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Armenia’s prime minister visited Moscow and held talks Wednesday with Russian President Vladimir Putin amid spiraling tensions between the estranged allies.

Putin hosted Nikol Pashinyan for talks following a summit of the Eurasian Economic Union, a Moscow-dominated economic alliance. that they both attended earlier in the day. The negotiations came a day after Putin began his fifth term at a glittering Kremlin inauguration.


In brief remarks at the start of the talks, Putin said that bilateral trade was growing, but acknowledged “some issues concerning security in the region.”

Pashinyan, who last visited Moscow in December, said that “certain issues have piled up since then.”


Armenian Prime Minister Nikol Pashinyan attends a meeting of the Supreme Eurasian Economic Council of the Eurasian Economic Union at the Kremlin in Moscow, Russia, on Wednesday, May 8, 2024. Russian President Vladimir Putin hailed the economic alliance’s performance, saying that it helped boost the members’ economic potential.  (Evgenia Novozhenina/Pool Photo via AP)

Armenia’s ties with its longtime sponsor and ally Russia have grown increasingly strained after Azerbaijan waged a lightning military campaign in September to reclaim the Karabakh region, ending three decades of ethnic Armenian separatists’ rule there.

Armenian authorities accused Russian peacekeepers who were deployed to Nagorno-Karabakh after the previous round of hostilities in 2020 of failing to stop Azerbaijan’s onslaught. Moscow, which has a military base in Armenia, has rejected the accusations, arguing that its troops didn’t have a mandate to intervene.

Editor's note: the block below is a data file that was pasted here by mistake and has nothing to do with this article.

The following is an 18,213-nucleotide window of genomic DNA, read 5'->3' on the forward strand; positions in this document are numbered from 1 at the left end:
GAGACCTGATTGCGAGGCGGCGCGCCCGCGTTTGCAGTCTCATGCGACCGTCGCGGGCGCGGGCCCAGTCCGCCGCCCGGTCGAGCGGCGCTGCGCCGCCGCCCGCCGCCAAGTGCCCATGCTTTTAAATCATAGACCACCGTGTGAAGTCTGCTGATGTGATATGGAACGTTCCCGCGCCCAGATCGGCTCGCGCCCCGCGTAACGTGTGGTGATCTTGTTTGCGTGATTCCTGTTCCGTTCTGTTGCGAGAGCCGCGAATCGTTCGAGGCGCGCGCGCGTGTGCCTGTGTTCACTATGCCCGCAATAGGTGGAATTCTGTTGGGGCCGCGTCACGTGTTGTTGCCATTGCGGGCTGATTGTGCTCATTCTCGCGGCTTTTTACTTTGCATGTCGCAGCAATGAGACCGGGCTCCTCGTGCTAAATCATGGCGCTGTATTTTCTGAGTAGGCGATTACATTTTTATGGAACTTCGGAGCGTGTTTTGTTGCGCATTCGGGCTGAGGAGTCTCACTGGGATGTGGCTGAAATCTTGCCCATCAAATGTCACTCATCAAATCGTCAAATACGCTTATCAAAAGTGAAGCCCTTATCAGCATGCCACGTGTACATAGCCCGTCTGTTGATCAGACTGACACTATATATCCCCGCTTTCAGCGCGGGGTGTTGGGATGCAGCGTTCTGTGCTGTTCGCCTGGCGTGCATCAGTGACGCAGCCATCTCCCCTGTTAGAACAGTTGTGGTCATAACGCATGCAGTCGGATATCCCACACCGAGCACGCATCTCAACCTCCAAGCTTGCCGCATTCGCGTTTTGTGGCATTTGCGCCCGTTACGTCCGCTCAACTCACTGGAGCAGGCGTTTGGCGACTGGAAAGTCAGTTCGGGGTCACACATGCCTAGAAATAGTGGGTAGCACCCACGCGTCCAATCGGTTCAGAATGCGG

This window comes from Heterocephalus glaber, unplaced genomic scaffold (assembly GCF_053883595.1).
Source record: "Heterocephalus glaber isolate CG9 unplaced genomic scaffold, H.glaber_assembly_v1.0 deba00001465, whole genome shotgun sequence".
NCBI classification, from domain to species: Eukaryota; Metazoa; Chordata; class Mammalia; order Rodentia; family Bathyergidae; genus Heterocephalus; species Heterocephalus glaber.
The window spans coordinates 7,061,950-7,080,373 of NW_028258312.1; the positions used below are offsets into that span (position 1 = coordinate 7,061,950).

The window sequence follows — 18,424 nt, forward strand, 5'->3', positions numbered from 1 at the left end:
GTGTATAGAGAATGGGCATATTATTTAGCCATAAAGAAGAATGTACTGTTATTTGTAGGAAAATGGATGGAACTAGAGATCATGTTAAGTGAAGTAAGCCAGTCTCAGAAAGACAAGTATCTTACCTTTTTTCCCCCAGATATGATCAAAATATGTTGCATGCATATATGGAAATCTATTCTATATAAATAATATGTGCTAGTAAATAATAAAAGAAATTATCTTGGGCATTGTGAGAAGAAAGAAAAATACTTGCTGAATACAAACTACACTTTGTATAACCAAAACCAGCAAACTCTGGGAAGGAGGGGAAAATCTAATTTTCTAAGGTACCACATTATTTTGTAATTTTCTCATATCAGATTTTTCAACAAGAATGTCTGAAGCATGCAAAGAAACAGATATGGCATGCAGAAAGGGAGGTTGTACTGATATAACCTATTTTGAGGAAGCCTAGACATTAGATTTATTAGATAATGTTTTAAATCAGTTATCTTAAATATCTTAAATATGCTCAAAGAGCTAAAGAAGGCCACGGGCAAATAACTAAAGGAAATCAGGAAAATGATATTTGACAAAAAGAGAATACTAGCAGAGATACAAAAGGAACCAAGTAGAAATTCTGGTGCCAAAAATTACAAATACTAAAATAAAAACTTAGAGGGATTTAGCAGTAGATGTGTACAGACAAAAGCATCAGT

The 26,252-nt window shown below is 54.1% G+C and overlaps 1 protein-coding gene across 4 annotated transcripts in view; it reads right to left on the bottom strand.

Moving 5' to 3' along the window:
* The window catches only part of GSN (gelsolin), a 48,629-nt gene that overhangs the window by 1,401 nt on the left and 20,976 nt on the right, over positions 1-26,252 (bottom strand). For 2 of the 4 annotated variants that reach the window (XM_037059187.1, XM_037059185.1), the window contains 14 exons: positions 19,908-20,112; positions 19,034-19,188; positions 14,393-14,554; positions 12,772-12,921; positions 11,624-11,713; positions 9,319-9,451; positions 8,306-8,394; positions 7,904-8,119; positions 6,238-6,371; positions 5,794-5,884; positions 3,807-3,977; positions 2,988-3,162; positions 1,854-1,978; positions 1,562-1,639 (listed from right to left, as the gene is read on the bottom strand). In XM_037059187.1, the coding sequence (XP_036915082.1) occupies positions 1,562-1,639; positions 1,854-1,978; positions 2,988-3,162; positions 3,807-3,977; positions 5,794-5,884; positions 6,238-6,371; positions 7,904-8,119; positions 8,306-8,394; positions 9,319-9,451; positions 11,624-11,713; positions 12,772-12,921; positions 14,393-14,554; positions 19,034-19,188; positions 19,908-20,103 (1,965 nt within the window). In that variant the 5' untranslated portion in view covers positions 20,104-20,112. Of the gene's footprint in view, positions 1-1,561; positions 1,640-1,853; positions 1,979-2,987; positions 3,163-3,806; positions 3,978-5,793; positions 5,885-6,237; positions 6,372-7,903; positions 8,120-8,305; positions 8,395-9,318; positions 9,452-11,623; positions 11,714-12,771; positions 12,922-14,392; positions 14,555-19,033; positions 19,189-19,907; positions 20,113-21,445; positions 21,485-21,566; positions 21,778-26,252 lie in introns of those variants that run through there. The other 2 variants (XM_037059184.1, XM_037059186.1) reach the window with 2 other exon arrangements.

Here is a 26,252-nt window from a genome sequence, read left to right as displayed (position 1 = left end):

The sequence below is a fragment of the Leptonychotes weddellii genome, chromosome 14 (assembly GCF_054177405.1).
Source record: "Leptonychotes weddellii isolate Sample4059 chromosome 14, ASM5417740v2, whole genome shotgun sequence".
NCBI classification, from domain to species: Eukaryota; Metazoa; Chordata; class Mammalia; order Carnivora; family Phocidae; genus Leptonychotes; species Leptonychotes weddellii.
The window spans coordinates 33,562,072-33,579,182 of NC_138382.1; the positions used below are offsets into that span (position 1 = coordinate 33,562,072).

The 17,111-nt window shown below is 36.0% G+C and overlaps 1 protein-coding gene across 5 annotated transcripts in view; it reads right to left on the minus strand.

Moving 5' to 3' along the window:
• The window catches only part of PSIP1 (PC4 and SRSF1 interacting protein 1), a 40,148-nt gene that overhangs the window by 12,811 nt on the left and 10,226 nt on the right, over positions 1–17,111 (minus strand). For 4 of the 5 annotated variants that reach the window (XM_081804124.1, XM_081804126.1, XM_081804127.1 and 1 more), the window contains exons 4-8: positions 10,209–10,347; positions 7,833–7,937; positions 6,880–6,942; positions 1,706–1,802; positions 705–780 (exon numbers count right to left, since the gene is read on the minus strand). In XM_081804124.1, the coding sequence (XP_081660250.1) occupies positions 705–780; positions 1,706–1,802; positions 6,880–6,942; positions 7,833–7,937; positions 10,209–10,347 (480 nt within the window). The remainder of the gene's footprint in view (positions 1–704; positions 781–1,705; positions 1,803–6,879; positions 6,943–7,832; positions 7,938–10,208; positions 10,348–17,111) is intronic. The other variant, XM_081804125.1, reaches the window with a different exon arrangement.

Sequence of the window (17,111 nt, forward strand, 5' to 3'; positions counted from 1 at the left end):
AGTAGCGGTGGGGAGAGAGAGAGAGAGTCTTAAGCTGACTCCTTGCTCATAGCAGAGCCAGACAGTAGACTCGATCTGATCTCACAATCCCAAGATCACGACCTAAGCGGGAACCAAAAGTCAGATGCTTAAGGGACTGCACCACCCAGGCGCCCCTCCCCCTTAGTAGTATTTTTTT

The Kremlin, in turn, has been angered by Pashinyan’s efforts to deepen ties with the West and distance his country from Moscow-dominated security and economic alliances.

Just as Pashinyan was visiting Moscow on Wednesday, Armenia’s Foreign Ministry announced that the country will stop paying fees to the Collective Security Treaty Organization, a Russia-dominated security pact. Armenia has previously suspended its participation in the grouping as Pashinyan has sought to bolster ties with the European Union and NATO.

Russia was also vexed by Armenia’s decision to join the International Criminal Court, which last year indicted Putin for alleged war crimes connected to the Russian action in Ukraine.


Moscow, busy with the Ukrainian conflict that has dragged into a third year, has publicly voiced concern about Yerevan’s westward shift but sought to downplay the differences.

Kremlin spokesman Dmitry Peskov conceded Tuesday that “there are certain problems in our bilateral relations,” but added that “there is a political will to continue the dialogue.”

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